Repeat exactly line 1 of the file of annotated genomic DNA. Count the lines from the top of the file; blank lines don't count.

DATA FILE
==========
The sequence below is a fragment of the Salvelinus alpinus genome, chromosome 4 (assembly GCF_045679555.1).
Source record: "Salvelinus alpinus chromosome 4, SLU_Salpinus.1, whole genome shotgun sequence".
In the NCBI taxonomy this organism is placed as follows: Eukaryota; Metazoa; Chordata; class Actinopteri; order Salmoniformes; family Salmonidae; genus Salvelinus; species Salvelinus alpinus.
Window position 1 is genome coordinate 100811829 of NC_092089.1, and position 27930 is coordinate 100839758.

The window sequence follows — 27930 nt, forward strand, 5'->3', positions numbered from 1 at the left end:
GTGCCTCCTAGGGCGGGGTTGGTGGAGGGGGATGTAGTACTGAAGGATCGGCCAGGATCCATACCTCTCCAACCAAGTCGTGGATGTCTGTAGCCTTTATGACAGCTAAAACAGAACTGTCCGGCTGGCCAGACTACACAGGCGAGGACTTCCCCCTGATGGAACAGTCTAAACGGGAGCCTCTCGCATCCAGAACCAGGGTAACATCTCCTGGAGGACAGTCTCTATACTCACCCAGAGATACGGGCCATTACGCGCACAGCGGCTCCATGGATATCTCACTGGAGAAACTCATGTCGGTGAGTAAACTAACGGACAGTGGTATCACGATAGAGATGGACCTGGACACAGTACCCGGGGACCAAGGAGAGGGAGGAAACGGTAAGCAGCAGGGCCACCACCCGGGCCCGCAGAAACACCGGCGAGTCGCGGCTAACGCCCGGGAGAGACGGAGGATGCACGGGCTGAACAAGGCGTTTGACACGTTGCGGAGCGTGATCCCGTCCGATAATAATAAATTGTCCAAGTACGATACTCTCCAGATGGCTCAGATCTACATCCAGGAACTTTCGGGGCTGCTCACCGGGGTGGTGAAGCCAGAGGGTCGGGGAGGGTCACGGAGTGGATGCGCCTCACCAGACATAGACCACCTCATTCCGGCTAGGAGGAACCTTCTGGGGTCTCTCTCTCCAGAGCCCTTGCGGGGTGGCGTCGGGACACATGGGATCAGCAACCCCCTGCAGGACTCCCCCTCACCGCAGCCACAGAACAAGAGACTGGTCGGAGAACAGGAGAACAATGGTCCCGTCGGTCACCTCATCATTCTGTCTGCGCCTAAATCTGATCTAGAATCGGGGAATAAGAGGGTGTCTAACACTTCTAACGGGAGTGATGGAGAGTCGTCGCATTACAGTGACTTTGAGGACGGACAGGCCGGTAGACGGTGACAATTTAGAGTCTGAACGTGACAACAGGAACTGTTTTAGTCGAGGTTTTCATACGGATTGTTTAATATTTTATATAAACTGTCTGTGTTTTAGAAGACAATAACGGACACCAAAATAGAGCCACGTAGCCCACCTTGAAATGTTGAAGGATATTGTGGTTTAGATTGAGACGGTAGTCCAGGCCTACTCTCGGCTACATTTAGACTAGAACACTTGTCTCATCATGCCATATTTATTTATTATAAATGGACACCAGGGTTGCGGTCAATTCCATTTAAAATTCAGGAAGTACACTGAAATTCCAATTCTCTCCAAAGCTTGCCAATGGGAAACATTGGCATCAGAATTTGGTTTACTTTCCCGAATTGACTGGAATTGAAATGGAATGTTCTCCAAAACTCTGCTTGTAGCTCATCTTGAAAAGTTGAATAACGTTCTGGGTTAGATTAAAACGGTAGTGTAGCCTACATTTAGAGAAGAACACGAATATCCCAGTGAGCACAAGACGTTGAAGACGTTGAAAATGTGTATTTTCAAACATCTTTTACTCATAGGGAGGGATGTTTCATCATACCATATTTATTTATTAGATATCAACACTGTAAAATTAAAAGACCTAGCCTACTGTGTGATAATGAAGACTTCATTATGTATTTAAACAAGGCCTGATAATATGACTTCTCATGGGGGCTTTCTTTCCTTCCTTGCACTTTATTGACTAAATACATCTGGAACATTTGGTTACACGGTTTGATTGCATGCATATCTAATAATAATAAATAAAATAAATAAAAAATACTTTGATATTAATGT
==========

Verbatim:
The sequence below is a fragment of the Salvelinus alpinus genome, chromosome 4 (assembly GCF_045679555.1).